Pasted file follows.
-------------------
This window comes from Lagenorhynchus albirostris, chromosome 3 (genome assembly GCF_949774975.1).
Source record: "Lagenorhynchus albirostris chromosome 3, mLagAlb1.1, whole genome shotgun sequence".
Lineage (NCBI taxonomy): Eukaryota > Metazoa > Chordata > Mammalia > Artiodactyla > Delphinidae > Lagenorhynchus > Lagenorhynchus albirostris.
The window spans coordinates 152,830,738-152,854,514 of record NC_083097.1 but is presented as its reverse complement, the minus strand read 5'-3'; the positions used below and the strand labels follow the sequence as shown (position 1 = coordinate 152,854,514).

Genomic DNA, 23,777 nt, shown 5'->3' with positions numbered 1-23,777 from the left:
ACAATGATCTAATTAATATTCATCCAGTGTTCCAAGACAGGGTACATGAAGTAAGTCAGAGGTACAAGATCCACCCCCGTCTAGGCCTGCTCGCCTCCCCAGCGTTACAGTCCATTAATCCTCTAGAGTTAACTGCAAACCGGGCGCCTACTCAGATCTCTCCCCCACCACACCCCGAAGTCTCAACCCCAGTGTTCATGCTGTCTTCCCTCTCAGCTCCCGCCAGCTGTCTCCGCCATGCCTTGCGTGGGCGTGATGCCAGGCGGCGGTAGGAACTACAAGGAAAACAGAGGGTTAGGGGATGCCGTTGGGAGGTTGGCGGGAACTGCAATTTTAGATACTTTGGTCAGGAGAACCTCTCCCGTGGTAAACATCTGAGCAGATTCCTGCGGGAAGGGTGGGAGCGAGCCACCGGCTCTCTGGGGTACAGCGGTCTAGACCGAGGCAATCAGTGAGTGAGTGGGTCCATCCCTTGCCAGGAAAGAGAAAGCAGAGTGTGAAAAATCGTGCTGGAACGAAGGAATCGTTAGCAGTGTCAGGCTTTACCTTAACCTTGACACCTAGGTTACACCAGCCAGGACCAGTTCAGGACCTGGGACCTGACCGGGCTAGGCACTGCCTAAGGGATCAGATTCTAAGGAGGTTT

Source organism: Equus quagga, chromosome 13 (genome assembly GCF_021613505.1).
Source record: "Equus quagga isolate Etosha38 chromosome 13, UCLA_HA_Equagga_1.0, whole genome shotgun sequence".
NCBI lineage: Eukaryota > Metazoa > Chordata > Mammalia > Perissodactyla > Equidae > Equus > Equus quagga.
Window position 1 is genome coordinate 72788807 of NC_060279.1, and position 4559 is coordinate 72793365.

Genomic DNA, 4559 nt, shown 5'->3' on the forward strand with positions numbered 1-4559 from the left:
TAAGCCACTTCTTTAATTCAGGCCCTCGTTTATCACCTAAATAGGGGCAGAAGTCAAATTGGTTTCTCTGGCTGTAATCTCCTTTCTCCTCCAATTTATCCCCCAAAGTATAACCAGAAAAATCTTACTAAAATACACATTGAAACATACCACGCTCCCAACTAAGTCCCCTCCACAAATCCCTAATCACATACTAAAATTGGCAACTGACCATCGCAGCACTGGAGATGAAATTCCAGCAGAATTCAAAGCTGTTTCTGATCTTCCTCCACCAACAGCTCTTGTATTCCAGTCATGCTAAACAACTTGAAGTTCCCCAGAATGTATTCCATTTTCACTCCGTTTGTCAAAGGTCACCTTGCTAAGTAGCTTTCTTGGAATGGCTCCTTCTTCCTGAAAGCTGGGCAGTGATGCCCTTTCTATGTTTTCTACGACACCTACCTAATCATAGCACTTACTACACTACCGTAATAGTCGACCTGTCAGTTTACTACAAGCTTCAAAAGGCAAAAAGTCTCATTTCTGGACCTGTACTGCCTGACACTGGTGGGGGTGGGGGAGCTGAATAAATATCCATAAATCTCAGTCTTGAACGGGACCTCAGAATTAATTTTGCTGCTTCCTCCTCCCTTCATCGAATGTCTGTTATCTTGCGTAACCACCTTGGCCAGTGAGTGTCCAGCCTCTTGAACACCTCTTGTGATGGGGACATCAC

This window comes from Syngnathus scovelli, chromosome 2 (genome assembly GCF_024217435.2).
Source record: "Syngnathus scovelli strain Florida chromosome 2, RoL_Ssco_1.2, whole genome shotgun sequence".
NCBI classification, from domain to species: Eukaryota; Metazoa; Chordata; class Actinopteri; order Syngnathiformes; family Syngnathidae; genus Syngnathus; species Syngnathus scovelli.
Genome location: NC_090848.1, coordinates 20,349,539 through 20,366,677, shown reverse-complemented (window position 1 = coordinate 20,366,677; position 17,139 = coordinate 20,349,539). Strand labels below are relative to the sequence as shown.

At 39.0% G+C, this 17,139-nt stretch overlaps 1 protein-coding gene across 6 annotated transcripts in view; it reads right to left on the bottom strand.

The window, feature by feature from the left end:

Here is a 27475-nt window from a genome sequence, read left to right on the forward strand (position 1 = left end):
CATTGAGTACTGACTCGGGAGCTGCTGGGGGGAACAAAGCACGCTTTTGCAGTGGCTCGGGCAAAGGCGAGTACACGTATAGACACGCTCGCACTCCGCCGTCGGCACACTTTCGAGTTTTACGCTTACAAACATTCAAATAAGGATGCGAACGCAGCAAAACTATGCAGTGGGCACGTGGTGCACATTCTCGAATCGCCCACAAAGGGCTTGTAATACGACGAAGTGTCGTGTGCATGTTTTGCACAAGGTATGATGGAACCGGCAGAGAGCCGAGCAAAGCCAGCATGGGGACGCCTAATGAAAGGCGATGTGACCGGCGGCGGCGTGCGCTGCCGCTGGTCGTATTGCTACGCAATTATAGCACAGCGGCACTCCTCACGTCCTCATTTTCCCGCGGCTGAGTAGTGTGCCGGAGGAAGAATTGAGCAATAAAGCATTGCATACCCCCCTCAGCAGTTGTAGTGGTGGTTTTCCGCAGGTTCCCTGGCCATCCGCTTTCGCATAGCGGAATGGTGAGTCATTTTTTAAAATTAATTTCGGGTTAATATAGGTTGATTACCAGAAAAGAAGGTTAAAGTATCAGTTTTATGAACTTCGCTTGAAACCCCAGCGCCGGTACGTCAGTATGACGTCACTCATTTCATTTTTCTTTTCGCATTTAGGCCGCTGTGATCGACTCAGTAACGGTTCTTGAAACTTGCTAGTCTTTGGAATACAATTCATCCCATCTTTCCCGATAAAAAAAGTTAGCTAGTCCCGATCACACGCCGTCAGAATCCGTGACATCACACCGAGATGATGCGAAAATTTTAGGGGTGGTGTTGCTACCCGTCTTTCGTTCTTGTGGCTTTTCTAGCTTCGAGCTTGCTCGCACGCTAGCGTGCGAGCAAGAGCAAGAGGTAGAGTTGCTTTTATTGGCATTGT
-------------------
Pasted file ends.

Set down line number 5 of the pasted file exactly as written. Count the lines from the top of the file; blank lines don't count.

Genomic DNA, 23,777 nt, shown 5'->3' with positions numbered 1-23,777 from the left: